Get the Formula for this Corrective Color Melt

Like everything in the hair world, there are many different ways to achieve similar blended results. (BeFunky @meganegrimm)(BeFunky /Instagram @meganegrimm)

Color melting is one of my favorite ways to do corrective color and creates stunning contrast on washed-out hair. Like everything in the hair world, there are many different ways to achieve similar blended results.

Here, I am going to walk you through some simple placement choices and formula assessments for a guest of mine that came in for a regular bleach and tone.

This particular guest had been coming in for a bleach end tone for many years. Each time she requested platinum blonde. She is a natural level 5, and during her services she would complain about her scalp being sensitive. After a long consultation, I convinced her to allow her natural to grow out and embrace a more rooty look.

Before her first session, we allowed her roots to grow out for 6 weeks. I then went in with babylights and highlights to defuse the line of demarcation. After processing, I applied a root melt and toned her ends.

Before her second session, she really emphasized that she wanted to pull her root down and push for a more melted transition. By this time, her platinum had faded in become a bit dull. So, in order to save time on tedious work with bleach and a low developer, and in order to protect the integrity of the hair, I decided to use high-lift color to intensify her blonde and at the same time blended down her rooted melt.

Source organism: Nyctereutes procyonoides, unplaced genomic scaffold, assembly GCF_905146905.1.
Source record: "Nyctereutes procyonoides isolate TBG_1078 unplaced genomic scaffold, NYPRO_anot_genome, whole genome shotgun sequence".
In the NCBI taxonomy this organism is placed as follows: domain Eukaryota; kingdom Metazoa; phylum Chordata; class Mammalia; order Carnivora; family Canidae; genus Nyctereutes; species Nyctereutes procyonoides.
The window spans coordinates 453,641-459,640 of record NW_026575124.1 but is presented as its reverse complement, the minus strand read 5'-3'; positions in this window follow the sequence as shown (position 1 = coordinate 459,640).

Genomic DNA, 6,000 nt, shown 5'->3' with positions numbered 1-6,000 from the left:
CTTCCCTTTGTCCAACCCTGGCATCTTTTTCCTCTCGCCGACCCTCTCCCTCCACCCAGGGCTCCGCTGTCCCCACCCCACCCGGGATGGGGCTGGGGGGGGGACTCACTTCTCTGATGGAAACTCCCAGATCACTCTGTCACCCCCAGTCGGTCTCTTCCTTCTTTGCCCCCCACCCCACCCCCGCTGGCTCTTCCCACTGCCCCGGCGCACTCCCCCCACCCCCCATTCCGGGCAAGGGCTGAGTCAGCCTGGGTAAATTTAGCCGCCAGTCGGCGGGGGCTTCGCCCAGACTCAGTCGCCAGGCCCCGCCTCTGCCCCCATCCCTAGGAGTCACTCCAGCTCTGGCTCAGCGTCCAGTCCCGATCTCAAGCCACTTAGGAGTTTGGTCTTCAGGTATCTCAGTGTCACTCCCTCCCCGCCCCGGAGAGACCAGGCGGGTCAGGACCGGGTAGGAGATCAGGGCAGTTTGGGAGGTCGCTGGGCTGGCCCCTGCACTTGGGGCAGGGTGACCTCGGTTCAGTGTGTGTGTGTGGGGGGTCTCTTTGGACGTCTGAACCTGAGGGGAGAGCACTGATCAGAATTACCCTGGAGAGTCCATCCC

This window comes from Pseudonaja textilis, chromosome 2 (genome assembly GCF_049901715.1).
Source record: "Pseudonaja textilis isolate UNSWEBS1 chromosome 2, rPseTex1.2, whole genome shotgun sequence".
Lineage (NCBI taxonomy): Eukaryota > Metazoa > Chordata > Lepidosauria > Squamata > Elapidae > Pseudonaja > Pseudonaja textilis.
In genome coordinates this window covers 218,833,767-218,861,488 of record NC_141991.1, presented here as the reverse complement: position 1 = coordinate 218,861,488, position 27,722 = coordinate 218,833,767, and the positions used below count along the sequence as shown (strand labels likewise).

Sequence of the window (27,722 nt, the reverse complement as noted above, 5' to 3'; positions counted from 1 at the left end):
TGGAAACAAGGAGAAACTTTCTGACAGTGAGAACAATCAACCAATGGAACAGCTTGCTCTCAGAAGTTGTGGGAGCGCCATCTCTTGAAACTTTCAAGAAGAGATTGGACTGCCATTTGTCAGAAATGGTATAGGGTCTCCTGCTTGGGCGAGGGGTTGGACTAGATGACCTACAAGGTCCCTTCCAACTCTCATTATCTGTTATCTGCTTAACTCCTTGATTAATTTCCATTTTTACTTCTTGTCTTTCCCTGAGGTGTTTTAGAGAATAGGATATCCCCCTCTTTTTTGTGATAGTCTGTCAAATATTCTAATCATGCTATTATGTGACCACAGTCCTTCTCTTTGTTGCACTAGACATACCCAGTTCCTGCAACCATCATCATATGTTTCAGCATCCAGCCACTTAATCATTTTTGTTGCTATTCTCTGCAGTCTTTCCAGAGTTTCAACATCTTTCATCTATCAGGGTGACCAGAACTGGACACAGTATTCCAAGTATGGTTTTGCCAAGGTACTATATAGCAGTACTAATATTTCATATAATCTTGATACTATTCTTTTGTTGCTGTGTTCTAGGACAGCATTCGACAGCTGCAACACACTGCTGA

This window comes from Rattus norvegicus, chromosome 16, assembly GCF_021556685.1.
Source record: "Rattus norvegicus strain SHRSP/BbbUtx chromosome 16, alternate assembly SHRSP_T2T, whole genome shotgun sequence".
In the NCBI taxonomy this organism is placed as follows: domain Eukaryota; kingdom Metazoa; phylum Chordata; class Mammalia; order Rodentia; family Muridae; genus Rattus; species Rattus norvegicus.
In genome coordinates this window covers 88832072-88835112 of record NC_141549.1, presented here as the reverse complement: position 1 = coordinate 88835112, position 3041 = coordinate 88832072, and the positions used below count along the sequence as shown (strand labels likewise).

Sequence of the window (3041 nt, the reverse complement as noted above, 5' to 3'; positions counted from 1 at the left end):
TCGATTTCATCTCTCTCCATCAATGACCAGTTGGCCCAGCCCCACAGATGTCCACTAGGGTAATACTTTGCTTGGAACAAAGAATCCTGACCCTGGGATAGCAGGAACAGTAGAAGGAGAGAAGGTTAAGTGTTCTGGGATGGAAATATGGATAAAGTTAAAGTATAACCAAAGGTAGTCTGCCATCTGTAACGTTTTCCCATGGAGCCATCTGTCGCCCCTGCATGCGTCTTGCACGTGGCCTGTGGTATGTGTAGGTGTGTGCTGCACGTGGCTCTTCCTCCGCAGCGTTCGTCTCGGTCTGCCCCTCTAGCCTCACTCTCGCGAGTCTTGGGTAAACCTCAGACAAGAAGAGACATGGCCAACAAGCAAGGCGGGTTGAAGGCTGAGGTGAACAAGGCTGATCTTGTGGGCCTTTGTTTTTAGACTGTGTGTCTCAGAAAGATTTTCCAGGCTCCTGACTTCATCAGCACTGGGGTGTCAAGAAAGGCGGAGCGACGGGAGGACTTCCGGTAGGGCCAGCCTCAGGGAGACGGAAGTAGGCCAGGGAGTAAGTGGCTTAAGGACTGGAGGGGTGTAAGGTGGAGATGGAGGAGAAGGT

Formula A: LÁNZA Healing Color 30gr 6N, 10gr 7N, 80gr Translucent, 40gr Demi

Formula B: LÁNZA High Lift 100 Series 80gr 100B, 1gr Silver Mix, 80gr 30 vol

Formula C: LÁNZA Trauma Treatment (Protective treatment used to blend melt between formulas)

To clarify my formula choices, formula A was a bit more diluted—I cancelled out all ammonia by using a double translucent. This way, I knew that I would not be lifting her new growth and that her porous highlights would not fully be covered to create more contrast.

Formula B is part of LÁNZA's high-lift series that allows artist to lift levels and tone simultaneously. I chose to use 30-volume developer to lift her cuticle and cut through the yellow dulness of her existing blonde.

Formula C, or the Trauma Treatment, was used for easy blending, but also to allow for some of the natural warmth in her mid-section to remain so that the mid-shaft section looked natural. This kept some of her porous hair from becoming too muddy or ashy from formula A.

Placement was relatively easy. I was mindful to keep formula A a bit lower down the hair shaft around of the hairline and below the round of the head. After reaching around of the head, I alternated how low I was taking formula a in the rest of my melt.